UVES P2PP Tutorial
This tutorial provides a step-by-step example of the preparation of a set of OBs with UVES, the UV-Visual Echelle Spectrograph at the ESO-VLT.
To follow it, you should have a p2pp3 installation in your computer and be familiar with the essentials of the use of p2pp3. Please refer to the P2PP Web page for detailed installation instructions, and to the p2pp3 User Manual for a general overview of p2pp3 and generic instructions on the preparation of Observing Blocks.
In this tutorial we will prepare OBs for a simple example observing run, consisting of high resolution spectroscopy of Eta Car (RA(2000) = 10:44:39.1, Dec(2000) = -59:37:44). The sample OBs will illustrate the use of a variety of features of p2pp3 and the kind of decisions to be taken at the time of preparing in advance an observing run, as well as some aspects that are specific to the preparation of OBs for UVES. In this imaginary observing program, we wish to observe Eta Car with two perpendicular slit orientations, and the two observations must be taken in immediate succession.
The Phase 2 process begins when you receive a communication of the ESO Observing Programmes Office (OPO) communicating to you that the allocation of time for the coming period has been finalized and that the results can be consulted in the corresponding Web page. You follow the instructions given by ESO and find that time was allocated to your run with UVES. Therefore, you decide to start preparing your Phase 2 material. First, you collect all the necessary documentation:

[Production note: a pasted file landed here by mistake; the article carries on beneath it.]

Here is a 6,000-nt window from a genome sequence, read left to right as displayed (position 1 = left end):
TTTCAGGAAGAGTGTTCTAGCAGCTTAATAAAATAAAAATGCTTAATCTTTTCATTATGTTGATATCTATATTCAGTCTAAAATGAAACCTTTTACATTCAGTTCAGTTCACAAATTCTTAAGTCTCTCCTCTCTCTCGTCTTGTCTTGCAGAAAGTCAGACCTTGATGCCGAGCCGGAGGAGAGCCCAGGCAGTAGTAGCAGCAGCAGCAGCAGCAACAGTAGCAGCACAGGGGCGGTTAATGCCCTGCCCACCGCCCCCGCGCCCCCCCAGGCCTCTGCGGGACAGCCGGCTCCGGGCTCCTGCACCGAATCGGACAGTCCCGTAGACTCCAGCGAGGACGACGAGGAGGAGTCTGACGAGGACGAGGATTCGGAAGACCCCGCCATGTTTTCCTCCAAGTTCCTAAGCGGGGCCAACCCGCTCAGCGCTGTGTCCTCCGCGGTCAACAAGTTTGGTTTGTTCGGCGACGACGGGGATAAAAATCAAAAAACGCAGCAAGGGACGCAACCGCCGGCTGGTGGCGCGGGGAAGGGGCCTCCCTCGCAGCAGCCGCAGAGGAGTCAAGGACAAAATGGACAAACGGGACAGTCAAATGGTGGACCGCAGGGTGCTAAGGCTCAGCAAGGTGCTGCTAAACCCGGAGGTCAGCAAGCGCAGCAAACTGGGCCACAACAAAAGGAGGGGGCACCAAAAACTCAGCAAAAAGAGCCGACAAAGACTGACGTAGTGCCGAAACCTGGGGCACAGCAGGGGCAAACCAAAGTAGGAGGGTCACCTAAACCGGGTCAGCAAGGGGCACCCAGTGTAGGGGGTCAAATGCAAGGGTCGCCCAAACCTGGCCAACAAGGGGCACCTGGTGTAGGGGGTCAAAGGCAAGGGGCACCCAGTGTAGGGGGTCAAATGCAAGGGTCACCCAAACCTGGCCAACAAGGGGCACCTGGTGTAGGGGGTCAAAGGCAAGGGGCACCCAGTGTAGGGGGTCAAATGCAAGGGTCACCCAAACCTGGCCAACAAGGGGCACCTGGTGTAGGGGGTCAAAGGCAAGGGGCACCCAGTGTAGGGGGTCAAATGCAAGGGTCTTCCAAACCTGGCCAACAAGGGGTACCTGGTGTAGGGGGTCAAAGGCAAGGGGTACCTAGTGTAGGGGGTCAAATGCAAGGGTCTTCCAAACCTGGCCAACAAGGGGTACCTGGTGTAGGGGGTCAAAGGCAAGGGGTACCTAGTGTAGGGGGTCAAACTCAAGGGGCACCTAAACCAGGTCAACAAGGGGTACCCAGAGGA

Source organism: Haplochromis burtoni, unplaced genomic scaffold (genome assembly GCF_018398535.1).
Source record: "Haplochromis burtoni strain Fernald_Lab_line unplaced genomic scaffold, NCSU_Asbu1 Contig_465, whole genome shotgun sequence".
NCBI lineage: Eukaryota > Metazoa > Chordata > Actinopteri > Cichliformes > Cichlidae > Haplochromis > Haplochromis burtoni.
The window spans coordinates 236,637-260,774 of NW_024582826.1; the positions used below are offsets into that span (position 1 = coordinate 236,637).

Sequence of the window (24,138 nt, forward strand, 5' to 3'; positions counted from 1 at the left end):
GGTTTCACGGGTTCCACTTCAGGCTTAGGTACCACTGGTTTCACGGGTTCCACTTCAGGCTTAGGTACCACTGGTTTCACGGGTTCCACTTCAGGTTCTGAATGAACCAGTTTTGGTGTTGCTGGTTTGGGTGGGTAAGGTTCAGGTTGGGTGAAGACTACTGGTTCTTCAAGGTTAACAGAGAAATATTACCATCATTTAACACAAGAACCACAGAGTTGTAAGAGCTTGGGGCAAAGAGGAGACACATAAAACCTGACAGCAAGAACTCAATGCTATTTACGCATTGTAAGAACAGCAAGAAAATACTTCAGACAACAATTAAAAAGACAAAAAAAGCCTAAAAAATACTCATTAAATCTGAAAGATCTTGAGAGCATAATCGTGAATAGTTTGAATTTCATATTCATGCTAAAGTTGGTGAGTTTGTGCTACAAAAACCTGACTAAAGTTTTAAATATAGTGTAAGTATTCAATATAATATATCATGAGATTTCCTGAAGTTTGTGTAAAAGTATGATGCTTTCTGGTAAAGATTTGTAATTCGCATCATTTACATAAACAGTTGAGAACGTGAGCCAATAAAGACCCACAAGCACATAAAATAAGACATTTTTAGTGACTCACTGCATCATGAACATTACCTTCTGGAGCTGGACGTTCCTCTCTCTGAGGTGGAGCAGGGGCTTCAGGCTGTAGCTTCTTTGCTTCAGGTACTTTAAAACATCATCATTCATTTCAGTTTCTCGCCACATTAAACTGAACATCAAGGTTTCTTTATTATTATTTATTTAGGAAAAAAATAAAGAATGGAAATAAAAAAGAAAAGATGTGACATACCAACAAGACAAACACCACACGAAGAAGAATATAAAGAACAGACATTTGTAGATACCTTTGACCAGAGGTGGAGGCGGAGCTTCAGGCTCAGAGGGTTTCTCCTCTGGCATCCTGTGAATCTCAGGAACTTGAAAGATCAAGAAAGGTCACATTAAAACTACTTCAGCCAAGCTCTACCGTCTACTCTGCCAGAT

- The UVES User Manual.
- The UVES Templates Reference Guide.
- The VLT Service Mode instructions.
- The P2PP Documentation referred to above.
and you proceed with the installation of p2pp in your machine if necessary. For the sake of this tutorial, we will hereafter use the following p2pp information:
- p2pp ID: 52052
- password: tutorial
This is a special account that ESO has set up so that users who do not have their own p2pp login data can still use p2pp and prepare example OBs. You can use it to prepare actual OBs intended to be executed, but only after exporting the OBs and then re-importing them back into p2pp whilst logged in either as the PI or as a Phase-2 delegate. After logging into the tutorial account, the p2pp main GUI will appear as follows:
Runs for a number of instruments appear in the Folders area, since the same tutorial account is used for all of them. Similarly, if you log in with your own p2pp ID, you will get the list of all the runs for which you are PI that have been delegated to you.
Select the folder corresponding to the UVES Tutorial run, 60.A-9252(G). In this tutorial we assume that time was allocated in Service Mode. This is indicated by the SM letters that appear next to the Run ID of the UVES run.
You can now start defining your OBs. Since we want our two OBs to be executed in sequence, we must define them inside a Concatenation. Select the program folder and click on the big purple C icon. Then highlight the Concatenation and press Enter to rename it "eta Car: 37.5 and 127.5 deg" as shown:
To create the first OB, click on the dark-blue OB icon. This creates the OB inside the Concatenation. The red dot with an "x" next to the OB name means that the OB fails to pass some fundamental verification criteria, as may be expected from the fact that no template has been attached to the OB yet. It is always a good idea to give meaningful names to OBs, so that you can browse through the list and easily recognize them. In our first example, we will build an OB to take a spectrum of Eta Carinae using UVES Blue Arm with two different slit position angles; for this reason we will call the OB "etaCar 37.5deg" by renaming it as we did for the concatenation.
Now click on the Edit icon (highlighted in the above figure), and the OB editing window appears. This is the window where you will define the contents of your OB.